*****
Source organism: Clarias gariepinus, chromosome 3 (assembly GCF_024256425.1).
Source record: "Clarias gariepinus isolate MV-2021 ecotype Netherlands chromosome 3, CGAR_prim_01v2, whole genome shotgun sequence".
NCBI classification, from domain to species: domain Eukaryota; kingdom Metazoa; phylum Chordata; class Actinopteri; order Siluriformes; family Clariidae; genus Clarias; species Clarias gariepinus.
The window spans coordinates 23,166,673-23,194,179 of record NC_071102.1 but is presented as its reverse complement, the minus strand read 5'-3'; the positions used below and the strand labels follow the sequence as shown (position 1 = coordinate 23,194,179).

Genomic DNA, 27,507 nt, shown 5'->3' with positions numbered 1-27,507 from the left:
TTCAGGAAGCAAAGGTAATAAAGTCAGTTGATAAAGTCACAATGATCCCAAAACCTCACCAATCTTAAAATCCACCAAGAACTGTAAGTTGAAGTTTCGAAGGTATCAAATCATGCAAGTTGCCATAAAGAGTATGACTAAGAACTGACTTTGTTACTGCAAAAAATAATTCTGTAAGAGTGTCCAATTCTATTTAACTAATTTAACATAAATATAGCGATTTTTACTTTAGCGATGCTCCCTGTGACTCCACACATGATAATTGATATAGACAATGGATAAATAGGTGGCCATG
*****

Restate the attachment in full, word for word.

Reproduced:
Source organism: Clarias gariepinus, chromosome 3 (assembly GCF_024256425.1).
Source record: "Clarias gariepinus isolate MV-2021 ecotype Netherlands chromosome 3, CGAR_prim_01v2, whole genome shotgun sequence".
NCBI classification, from domain to species: domain Eukaryota; kingdom Metazoa; phylum Chordata; class Actinopteri; order Siluriformes; family Clariidae; genus Clarias; species Clarias gariepinus.
The window spans coordinates 23,166,673-23,194,179 of record NC_071102.1 but is presented as its reverse complement, the minus strand read 5'-3'; the positions used below and the strand labels follow the sequence as shown (position 1 = coordinate 23,194,179).

Genomic DNA, 27,507 nt, shown 5'->3' with positions numbered 1-27,507 from the left:
TTCAGGAAGCAAAGGTAATAAAGTCAGTTGATAAAGTCACAATGATCCCAAAACCTCACCAATCTTAAAATCCACCAAGAACTGTAAGTTGAAGTTTCGAAGGTATCAAATCATGCAAGTTGCCATAAAGAGTATGACTAAGAACTGACTTTGTTACTGCAAAAAATAATTCTGTAAGAGTGTCCAATTCTATTTAACTAATTTAACATAAATATAGCGATTTTTACTTTAGCGATGCTCCCTGTGACTCCACACATGATAATTGATATAGACAATGGATAAATAGGTGGCCATG